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Licensing Oracle in a public cloud: the CPU calculation impact

Update 2015-May-11: Jean-Michael dug up another Amazon Web Services document that offers up a different definition of virtual cores that may affect license requirements on AWS at least First of all a disclaimer: I don't work for Oracle nor do I speak for them. I believe this information to be correct, but for licensing questions, Oracle themselves have the final word. With that out of the way, followers of this blog may have seen some of the results from my testing of actual CPU capacity with public clouds like Amazon Web Services, Microsoft Azure, and Google Compute Engine. In each of these cases, a CPU "core" was actually measured to be equivalent to an x86 HyperThread, or half a physical core. So when provisioning public cloud resources, it's important to include twice as many CPU cores as the equivalent physical hardware. The low price and elasticity of public cloud infrastructure can however offset this differential, and still result in a cost savings over physical hardware. One place this difference in CPU core calculation can have a significant impact, however, is software licensing. In this post I'll look at Oracle database licensing in particular. Oracle databases can be licensed using many metrics, including unlimited use agreements, embedded licenses, evaluation/developer licenses, partner licenses, and many more. But for those without a special agreement in place with Oracle, there are two ways to license products: Named User Plus (NUP) and processor licenses. NUP licenses are per-seat licenses which have a fixed cost per physical user or non-user device. The definition of a user is very broad, however. Quoting the Oracle Software Investment Guide:
Named User Plus includes both humans and non-human operated devices. All human users and non-human operated devices that are accessing the program must be licensed. A non-human operated device can be many things, such as a temperature-monitoring device. It is important to note that if the device is operated by a person, then this person must be licensed. As described in illustration #1, the 400 employees who are operating the 30 forklifts must be licensed because the forklift is not a “non-human operated device”.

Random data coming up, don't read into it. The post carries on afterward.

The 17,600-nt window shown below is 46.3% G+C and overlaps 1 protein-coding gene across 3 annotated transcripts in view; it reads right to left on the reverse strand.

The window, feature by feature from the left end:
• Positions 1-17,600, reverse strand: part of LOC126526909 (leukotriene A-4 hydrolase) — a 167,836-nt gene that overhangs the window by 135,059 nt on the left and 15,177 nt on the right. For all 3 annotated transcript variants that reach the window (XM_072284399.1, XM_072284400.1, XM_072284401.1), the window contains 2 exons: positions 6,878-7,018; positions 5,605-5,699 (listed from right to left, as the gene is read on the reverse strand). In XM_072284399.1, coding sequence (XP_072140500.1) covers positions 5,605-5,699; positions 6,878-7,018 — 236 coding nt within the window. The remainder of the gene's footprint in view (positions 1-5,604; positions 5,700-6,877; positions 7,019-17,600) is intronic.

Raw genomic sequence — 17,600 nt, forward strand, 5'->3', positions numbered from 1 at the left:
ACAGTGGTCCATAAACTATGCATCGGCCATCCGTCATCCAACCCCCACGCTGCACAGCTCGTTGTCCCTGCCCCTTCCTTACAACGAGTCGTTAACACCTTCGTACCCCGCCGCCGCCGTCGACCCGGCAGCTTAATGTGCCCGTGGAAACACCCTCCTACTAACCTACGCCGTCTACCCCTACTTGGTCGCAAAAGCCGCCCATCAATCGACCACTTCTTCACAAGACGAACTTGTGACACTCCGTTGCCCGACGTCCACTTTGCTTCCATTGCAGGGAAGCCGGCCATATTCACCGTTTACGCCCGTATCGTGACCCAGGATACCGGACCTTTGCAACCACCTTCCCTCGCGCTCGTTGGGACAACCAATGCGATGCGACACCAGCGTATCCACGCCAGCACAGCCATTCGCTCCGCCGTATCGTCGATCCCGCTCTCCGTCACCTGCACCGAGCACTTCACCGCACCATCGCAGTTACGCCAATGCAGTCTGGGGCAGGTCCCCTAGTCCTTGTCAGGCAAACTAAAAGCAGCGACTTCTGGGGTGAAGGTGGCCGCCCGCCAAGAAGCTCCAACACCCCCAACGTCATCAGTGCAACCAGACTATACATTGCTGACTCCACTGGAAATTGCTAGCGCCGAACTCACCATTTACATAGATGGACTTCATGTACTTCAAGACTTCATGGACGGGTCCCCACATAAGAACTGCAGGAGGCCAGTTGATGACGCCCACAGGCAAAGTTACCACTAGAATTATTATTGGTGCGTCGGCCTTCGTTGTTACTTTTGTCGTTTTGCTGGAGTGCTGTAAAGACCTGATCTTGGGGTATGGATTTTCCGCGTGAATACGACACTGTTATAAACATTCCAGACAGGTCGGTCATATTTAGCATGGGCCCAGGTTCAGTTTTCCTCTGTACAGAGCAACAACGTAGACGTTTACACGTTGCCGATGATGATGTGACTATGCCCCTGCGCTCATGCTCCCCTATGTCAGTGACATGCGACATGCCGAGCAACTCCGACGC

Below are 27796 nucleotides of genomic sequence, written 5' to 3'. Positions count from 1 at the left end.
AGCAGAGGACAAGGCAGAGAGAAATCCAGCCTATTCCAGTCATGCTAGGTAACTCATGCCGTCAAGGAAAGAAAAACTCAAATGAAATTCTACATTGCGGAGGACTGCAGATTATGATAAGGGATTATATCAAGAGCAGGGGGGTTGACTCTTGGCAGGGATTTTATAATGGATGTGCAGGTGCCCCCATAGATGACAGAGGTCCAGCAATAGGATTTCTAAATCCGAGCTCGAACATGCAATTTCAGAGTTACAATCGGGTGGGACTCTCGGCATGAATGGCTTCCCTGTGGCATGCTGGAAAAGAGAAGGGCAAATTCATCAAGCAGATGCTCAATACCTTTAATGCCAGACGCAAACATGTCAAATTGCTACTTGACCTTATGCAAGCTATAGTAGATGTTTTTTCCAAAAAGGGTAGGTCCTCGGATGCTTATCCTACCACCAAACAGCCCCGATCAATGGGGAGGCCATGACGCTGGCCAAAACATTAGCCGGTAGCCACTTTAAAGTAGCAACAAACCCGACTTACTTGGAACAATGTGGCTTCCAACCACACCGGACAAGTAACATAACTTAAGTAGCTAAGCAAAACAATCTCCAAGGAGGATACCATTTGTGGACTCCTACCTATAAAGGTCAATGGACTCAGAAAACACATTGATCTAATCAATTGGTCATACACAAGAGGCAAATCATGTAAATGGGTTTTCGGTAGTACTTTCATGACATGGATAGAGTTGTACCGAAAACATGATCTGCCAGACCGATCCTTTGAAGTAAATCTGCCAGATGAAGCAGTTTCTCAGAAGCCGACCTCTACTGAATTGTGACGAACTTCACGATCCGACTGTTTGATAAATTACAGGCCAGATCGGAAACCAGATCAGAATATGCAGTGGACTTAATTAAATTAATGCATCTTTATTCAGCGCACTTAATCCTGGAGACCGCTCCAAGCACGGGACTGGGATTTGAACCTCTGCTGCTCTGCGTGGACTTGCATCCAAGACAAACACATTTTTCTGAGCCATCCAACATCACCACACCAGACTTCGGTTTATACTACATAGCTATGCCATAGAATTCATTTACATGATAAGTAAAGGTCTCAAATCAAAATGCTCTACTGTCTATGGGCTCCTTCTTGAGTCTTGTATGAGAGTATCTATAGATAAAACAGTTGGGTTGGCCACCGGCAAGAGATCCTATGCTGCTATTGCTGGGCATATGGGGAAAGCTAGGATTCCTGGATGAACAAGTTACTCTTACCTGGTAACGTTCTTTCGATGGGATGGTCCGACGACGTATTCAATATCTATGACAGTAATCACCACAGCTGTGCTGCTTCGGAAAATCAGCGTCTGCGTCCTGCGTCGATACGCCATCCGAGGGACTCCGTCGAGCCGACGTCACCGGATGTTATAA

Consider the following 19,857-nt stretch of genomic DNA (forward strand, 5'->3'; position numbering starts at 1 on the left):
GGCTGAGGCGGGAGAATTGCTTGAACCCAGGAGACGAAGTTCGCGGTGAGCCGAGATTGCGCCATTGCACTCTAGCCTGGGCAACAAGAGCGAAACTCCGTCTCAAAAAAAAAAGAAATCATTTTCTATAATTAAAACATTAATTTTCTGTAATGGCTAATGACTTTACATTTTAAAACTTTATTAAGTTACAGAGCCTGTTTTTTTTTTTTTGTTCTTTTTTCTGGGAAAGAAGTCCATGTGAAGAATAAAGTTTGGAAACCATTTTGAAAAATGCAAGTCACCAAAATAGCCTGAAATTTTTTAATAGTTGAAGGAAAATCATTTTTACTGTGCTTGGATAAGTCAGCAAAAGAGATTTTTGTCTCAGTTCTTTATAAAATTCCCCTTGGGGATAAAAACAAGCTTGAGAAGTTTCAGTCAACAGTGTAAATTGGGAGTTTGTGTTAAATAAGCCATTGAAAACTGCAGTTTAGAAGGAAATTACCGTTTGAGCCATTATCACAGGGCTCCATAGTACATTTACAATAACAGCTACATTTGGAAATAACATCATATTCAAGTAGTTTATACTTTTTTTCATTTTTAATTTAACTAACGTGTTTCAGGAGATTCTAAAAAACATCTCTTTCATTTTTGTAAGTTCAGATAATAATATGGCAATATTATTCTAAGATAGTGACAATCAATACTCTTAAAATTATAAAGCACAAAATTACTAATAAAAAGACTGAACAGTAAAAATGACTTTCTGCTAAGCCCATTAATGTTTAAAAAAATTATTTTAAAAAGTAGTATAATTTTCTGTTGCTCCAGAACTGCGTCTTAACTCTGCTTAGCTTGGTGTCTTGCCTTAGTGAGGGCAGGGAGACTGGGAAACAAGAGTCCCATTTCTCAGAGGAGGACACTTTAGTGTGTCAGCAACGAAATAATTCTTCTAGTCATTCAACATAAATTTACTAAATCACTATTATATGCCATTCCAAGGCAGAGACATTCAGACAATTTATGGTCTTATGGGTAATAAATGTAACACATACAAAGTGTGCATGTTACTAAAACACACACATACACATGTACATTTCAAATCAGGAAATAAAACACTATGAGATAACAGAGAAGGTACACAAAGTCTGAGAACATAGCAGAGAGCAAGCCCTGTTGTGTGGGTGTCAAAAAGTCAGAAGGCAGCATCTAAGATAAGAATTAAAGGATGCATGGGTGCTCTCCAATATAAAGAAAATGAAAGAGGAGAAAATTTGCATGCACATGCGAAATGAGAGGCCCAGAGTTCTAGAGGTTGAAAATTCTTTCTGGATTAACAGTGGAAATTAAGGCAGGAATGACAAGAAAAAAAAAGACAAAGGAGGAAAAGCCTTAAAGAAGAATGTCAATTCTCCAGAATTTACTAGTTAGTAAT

So, if the application has any connection outside the organization (batch data feeds and public web users would be examples), it's very difficult to fit the qualifications to count as NUP licenses. Now, this leaves per-processor licenses, using processor cores that can potentially run the database software as licensing metric. When running in a public cloud, however, there is an immediate issue, which is your Oracle instance could presumably run on any of the thousands of servers owned by the cloud provider, so unique physical processors are virtually impossible to count. Fortunately, Oracle has provided a way to properly license Oracle software in public cloud environments: Licensing Oracle Software in the Cloud Computing Environment. It sets out a few requirements, including:
  • Amazon EC2, Amazon S3, and Microsoft Azure are covered under the policy.
  • There are limits to the counting of sockets and the number of cores per instance for Standard Edition and Standard Edition One.
But most importantly is the phrase customers are required to count each virtual core as equivalent to a physical core. Knowing that each "virtual core" is actually half a physical core, it can shift the economics of public cloud usage for Oracle database significantly. Here's an example of a general-purpose AWS configuration and a close equivalent on physical hardware. I'm excluding costs of external storage and datacenter costs (power, bandwidth, etc) from the comparison.
  • m3.2xlarge
  • 8 virtual / 4 physical CPU cores (from an E5-2670 processor at 2.6GHz)
  • 30GB RAM
  • 2x80GB local SSD storage
  • 3-year term
Total: $2989 upfront A physical-hardware equivalent:
  • A single quad-core E5-2623 v3 processor at 3GHz
  • 32GB RAM
  • Oracle standard edition one
  • 2x120GB local SSD
  • 3-year 24x7 4hr on-site service
I priced this out at and came out with a total of $3761. Now let's add in an Oracle license. From the Oracle Price List, a socket of Standard Edition One costs $5800, with an additional $1276/year for support. Due to the counting of CPU cores, our AWS hardware requires two sockets of licensing. So instead of saving $772, we end up paying $9628 more. Cost comparison: Standard Edition One If we were to use Oracle Enterprise edition (excluding any options or discounts), that becomes an extra $157,700. Not small change anymore. Cost Comparison: Enterprise Edition So before you make the jump to put your Oracle databases on a public cloud, check your CPU core counts to avoid unexpected licensing surprises.

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